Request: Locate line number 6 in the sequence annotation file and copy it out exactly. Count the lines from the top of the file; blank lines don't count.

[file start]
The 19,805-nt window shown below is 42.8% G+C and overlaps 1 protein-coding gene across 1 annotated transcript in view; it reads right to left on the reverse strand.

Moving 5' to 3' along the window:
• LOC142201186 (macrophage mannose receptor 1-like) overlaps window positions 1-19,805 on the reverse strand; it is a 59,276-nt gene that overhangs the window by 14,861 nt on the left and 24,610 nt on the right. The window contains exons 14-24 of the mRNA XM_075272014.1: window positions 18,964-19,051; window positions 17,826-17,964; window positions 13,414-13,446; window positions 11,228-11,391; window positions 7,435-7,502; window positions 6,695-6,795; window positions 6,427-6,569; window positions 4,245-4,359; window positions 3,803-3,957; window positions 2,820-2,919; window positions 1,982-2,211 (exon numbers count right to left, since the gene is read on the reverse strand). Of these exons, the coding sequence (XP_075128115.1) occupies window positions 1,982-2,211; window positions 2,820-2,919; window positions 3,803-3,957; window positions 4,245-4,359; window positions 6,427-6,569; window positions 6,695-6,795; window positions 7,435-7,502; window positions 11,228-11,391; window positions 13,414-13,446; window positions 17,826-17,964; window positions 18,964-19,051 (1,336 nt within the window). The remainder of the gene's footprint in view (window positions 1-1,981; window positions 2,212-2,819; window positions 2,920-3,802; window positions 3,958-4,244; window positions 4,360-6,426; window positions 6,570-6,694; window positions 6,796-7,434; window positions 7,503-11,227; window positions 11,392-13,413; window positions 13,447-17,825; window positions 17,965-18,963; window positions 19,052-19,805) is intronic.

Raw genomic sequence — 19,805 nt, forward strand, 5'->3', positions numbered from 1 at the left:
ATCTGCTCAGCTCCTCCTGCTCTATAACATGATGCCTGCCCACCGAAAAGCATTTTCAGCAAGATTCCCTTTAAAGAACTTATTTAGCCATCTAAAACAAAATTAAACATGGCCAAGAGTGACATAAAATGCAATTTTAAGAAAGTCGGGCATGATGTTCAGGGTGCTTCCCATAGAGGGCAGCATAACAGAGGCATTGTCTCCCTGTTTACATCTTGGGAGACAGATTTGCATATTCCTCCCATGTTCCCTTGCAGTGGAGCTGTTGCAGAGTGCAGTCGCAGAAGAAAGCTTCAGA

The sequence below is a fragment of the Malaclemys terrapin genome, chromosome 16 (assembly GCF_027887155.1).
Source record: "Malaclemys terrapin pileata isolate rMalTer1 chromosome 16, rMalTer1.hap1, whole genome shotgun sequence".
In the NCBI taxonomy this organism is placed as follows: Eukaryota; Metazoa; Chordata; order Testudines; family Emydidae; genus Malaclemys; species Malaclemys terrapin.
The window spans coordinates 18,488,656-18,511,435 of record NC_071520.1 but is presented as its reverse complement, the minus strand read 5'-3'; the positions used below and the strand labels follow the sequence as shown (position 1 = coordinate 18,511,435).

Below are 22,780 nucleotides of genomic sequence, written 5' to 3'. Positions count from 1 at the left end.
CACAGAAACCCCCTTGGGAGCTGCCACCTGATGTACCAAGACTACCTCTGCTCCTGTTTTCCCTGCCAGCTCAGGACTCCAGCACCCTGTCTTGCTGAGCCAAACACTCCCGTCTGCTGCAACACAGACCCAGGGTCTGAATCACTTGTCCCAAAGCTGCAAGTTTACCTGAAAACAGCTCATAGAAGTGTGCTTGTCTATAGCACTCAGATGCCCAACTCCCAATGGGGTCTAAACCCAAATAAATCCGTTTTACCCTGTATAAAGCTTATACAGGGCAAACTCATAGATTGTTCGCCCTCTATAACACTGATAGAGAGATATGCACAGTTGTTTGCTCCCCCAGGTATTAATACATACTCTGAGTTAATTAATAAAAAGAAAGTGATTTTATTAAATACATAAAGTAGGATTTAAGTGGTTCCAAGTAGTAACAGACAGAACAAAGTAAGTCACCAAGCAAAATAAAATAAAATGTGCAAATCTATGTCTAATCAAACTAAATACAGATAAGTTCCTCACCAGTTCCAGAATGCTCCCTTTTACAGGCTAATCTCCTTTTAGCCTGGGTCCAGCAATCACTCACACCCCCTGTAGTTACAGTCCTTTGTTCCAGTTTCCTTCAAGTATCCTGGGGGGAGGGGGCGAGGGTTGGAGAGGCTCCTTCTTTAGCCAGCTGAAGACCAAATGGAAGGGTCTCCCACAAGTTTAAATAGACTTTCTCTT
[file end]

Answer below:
The sequence below is a fragment of the Malaclemys terrapin genome, chromosome 16 (assembly GCF_027887155.1).